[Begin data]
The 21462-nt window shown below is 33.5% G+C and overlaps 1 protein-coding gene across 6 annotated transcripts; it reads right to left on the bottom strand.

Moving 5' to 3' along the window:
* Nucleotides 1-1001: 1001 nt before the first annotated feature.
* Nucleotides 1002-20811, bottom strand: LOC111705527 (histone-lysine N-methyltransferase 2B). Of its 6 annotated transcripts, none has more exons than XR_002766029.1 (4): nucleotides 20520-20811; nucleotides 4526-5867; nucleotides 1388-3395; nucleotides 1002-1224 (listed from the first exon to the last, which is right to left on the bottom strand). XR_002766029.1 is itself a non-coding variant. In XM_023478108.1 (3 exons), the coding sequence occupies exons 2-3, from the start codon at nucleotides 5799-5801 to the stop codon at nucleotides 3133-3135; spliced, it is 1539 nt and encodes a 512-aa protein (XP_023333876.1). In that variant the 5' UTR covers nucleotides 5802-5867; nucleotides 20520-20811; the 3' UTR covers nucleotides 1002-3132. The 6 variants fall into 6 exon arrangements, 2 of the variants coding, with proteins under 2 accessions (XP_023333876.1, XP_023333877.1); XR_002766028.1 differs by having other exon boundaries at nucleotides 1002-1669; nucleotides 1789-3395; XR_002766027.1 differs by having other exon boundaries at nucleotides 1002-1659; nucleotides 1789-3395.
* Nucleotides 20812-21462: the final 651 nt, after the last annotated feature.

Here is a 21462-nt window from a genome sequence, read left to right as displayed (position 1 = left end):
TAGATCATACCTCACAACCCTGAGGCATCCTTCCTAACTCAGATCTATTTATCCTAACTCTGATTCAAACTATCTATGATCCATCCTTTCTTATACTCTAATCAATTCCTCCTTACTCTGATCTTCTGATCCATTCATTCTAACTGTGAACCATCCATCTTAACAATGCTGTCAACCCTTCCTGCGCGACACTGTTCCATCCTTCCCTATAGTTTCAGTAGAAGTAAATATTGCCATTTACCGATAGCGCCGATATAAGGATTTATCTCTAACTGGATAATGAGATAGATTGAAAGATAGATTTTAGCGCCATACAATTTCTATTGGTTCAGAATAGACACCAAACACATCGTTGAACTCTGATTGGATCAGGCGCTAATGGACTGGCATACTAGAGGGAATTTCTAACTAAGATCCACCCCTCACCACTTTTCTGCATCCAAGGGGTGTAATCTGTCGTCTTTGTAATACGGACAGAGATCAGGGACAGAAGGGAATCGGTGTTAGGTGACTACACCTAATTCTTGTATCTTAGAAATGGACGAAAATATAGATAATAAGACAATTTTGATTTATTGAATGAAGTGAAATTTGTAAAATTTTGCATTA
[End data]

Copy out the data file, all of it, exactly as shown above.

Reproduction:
The 21462-nt window shown below is 33.5% G+C and overlaps 1 protein-coding gene across 6 annotated transcripts; it reads right to left on the bottom strand.

Moving 5' to 3' along the window:
* Nucleotides 1-1001: 1001 nt before the first annotated feature.
* Nucleotides 1002-20811, bottom strand: LOC111705527 (histone-lysine N-methyltransferase 2B). Of its 6 annotated transcripts, none has more exons than XR_002766029.1 (4): nucleotides 20520-20811; nucleotides 4526-5867; nucleotides 1388-3395; nucleotides 1002-1224 (listed from the first exon to the last, which is right to left on the bottom strand). XR_002766029.1 is itself a non-coding variant. In XM_023478108.1 (3 exons), the coding sequence occupies exons 2-3, from the start codon at nucleotides 5799-5801 to the stop codon at nucleotides 3133-3135; spliced, it is 1539 nt and encodes a 512-aa protein (XP_023333876.1). In that variant the 5' UTR covers nucleotides 5802-5867; nucleotides 20520-20811; the 3' UTR covers nucleotides 1002-3132. The 6 variants fall into 6 exon arrangements, 2 of the variants coding, with proteins under 2 accessions (XP_023333876.1, XP_023333877.1); XR_002766028.1 differs by having other exon boundaries at nucleotides 1002-1669; nucleotides 1789-3395; XR_002766027.1 differs by having other exon boundaries at nucleotides 1002-1659; nucleotides 1789-3395.
* Nucleotides 20812-21462: the final 651 nt, after the last annotated feature.

Here is a 21462-nt window from a genome sequence, read left to right as displayed (position 1 = left end):
TAGATCATACCTCACAACCCTGAGGCATCCTTCCTAACTCAGATCTATTTATCCTAACTCTGATTCAAACTATCTATGATCCATCCTTTCTTATACTCTAATCAATTCCTCCTTACTCTGATCTTCTGATCCATTCATTCTAACTGTGAACCATCCATCTTAACAATGCTGTCAACCCTTCCTGCGCGACACTGTTCCATCCTTCCCTATAGTTTCAGTAGAAGTAAATATTGCCATTTACCGATAGCGCCGATATAAGGATTTATCTCTAACTGGATAATGAGATAGATTGAAAGATAGATTTTAGCGCCATACAATTTCTATTGGTTCAGAATAGACACCAAACACATCGTTGAACTCTGATTGGATCAGGCGCTAATGGACTGGCATACTAGAGGGAATTTCTAACTAAGATCCACCCCTCACCACTTTTCTGCATCCAAGGGGTGTAATCTGTCGTCTTTGTAATACGGACAGAGATCAGGGACAGAAGGGAATCGGTGTTAGGTGACTACACCTAATTCTTGTATCTTAGAAATGGACGAAAATATAGATAATAAGACAATTTTGATTTATTGAATGAAGTGAAATTTGTAAAATTTTGCATTA